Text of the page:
Toddlers getting screen time, despite guidelines to the contrary

Toddlers getting screen time, despite guidelines to the contrary

More than half of Vancouver parents surveyed in a new study reported allowing their children to use electronic devices like smartphones and tablets, despite guidelines from the Canadian Pediatric Society recommending against screen time for children aged two and under.

A team of nurses, mentored by UBC nursing professor Wendy Hall, surveyed 242 parents of children under two years of age at community health centres throughout Vancouver. While a large proportion (42 per cent) of them said they did not allow their children any screen time, an almost equal amount (40.5 per cent) allowed up to 30 minutes per day, and the remaining 17.5 per cent gave them an hour or more per day.

“We noticed in our practice that we were seeing a lot of use of screens in younger kids,” said Reda Wilkes, study co-author and a public health nurse with Vancouver Coastal Health. “During vaccination clinics, instead of holding their child and cuddling them when they got pain after a shot, they would be flashing their smartphone in front of them to try and distract them with a video.”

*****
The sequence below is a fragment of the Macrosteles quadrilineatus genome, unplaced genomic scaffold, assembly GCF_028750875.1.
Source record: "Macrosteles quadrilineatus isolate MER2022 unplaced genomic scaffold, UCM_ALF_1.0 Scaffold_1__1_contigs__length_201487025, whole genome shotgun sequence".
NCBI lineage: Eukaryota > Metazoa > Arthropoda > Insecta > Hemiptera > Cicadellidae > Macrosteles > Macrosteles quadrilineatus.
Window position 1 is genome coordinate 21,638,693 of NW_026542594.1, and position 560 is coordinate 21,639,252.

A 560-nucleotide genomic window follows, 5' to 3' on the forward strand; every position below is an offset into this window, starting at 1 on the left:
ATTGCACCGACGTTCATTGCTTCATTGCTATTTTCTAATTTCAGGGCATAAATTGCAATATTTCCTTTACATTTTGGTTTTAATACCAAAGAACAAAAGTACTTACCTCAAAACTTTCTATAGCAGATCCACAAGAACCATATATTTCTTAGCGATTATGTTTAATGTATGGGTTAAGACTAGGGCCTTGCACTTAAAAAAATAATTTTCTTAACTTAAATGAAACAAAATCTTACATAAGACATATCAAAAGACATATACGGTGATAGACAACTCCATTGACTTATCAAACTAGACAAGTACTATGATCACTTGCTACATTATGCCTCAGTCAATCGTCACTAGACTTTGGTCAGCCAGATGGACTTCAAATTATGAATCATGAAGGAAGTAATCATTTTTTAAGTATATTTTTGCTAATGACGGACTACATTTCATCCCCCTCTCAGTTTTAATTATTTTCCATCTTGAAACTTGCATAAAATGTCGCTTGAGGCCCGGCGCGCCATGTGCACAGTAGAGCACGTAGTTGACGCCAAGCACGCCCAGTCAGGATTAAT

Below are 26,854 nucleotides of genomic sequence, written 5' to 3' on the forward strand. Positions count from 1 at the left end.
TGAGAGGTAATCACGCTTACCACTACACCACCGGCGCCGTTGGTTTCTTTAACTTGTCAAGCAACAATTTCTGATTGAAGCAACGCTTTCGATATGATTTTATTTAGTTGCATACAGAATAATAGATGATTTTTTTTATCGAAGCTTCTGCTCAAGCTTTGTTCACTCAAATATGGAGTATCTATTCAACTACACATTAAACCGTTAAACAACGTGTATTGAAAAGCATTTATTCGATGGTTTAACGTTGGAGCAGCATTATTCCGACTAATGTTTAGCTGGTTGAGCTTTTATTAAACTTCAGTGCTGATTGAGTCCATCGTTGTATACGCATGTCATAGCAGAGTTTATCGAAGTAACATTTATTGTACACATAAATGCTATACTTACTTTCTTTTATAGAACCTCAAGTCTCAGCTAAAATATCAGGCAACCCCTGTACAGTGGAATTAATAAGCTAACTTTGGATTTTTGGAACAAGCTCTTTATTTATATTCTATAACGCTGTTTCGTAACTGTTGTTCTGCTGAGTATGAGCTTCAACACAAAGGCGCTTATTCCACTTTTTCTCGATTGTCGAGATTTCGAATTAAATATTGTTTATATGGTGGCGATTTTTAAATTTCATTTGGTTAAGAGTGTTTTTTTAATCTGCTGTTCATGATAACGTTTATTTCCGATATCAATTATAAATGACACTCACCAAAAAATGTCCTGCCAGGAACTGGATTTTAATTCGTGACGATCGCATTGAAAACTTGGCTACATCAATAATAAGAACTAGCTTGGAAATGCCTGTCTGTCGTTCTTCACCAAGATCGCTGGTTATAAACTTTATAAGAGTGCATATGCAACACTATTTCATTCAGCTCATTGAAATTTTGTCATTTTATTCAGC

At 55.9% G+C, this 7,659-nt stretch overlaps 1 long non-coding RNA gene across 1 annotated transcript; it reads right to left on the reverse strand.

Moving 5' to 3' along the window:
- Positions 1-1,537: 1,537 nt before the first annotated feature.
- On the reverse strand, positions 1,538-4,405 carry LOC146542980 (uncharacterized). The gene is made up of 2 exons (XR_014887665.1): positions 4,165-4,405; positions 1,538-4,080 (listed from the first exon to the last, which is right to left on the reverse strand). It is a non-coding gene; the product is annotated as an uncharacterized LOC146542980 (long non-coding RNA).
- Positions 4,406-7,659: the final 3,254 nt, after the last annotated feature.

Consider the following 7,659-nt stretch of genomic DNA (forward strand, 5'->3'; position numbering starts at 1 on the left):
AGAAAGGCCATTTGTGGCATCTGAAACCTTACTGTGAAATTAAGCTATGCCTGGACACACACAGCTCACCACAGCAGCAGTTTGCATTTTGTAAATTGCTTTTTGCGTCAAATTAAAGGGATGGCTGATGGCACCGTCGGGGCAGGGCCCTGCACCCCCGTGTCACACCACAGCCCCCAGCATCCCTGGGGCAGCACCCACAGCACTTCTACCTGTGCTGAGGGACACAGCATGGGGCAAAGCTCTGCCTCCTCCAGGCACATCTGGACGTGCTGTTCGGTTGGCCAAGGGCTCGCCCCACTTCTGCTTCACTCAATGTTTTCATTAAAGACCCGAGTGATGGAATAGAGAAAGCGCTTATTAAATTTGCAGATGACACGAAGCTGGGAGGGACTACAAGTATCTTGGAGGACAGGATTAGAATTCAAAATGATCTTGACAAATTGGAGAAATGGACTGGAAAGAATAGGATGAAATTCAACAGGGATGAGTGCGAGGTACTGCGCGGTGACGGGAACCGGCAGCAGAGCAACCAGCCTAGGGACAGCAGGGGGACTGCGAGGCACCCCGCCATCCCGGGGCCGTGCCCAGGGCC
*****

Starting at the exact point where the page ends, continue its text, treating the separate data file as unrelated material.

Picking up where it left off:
The top three reasons cited for screen time included needing time to complete household chores, coping with a busy workday, and the belief that it helped with their child’s speech and language development. However, studies have shown that screen time can interfere with a young child’s language development.

“We can sugarcoat it all we want, but screens are not recommended, and at a young age it’s not good for them,” said Wilkes. “There’s nothing to support it. Young kids are supposed to be constantly moving and when you put them in front of the TV, that just stops.”

Hall said she was not surprised by the survey’s results. “It’s unsurprising that parents use screens to distract children so they can get chores done and try to balance work and family life,” she said. “Nevertheless, we need to help parents appreciate that screen time can not only have negative effects on children’s language development, but it also interferes with children getting adequate amounts of sleep, even if the screens are not part of the bedtime routine.”

To obtain a copy of the results or schedule interviews with the researchers, contact

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